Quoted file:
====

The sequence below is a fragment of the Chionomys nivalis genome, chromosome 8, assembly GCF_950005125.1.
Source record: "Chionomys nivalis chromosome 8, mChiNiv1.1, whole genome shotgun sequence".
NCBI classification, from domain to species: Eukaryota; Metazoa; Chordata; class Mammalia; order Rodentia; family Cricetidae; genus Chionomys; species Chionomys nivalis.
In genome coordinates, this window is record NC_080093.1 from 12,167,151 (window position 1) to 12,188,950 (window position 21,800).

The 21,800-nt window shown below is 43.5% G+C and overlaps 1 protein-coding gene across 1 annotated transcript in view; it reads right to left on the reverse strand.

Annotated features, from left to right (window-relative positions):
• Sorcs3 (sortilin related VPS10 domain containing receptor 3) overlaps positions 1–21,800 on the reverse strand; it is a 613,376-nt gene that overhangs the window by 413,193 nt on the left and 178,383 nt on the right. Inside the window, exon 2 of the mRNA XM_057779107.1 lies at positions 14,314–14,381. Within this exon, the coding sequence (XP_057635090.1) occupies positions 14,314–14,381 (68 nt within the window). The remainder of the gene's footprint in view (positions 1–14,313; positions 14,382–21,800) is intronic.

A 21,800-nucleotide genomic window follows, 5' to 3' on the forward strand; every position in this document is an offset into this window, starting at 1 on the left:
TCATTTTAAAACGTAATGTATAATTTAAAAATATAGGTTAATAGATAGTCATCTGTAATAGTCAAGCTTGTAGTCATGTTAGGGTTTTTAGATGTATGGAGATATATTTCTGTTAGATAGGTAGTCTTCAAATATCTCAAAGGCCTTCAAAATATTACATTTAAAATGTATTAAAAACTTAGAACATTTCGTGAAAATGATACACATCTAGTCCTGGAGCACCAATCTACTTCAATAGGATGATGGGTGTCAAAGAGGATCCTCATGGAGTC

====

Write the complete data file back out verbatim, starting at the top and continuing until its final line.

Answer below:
The sequence below is a fragment of the Chionomys nivalis genome, chromosome 8, assembly GCF_950005125.1.
Source record: "Chionomys nivalis chromosome 8, mChiNiv1.1, whole genome shotgun sequence".
NCBI classification, from domain to species: Eukaryota; Metazoa; Chordata; class Mammalia; order Rodentia; family Cricetidae; genus Chionomys; species Chionomys nivalis.
In genome coordinates, this window is record NC_080093.1 from 12,167,151 (window position 1) to 12,188,950 (window position 21,800).

The 21,800-nt window shown below is 43.5% G+C and overlaps 1 protein-coding gene across 1 annotated transcript in view; it reads right to left on the reverse strand.

Annotated features, from left to right (window-relative positions):
• Sorcs3 (sortilin related VPS10 domain containing receptor 3) overlaps positions 1–21,800 on the reverse strand; it is a 613,376-nt gene that overhangs the window by 413,193 nt on the left and 178,383 nt on the right. Inside the window, exon 2 of the mRNA XM_057779107.1 lies at positions 14,314–14,381. Within this exon, the coding sequence (XP_057635090.1) occupies positions 14,314–14,381 (68 nt within the window). The remainder of the gene's footprint in view (positions 1–14,313; positions 14,382–21,800) is intronic.

A 21,800-nucleotide genomic window follows, 5' to 3' on the forward strand; every position in this document is an offset into this window, starting at 1 on the left:
TCATTTTAAAACGTAATGTATAATTTAAAAATATAGGTTAATAGATAGTCATCTGTAATAGTCAAGCTTGTAGTCATGTTAGGGTTTTTAGATGTATGGAGATATATTTCTGTTAGATAGGTAGTCTTCAAATATCTCAAAGGCCTTCAAAATATTACATTTAAAATGTATTAAAAACTTAGAACATTTCGTGAAAATGATACACATCTAGTCCTGGAGCACCAATCTACTTCAATAGGATGATGGGTGTCAAAGAGGATCCTCATGGAGTC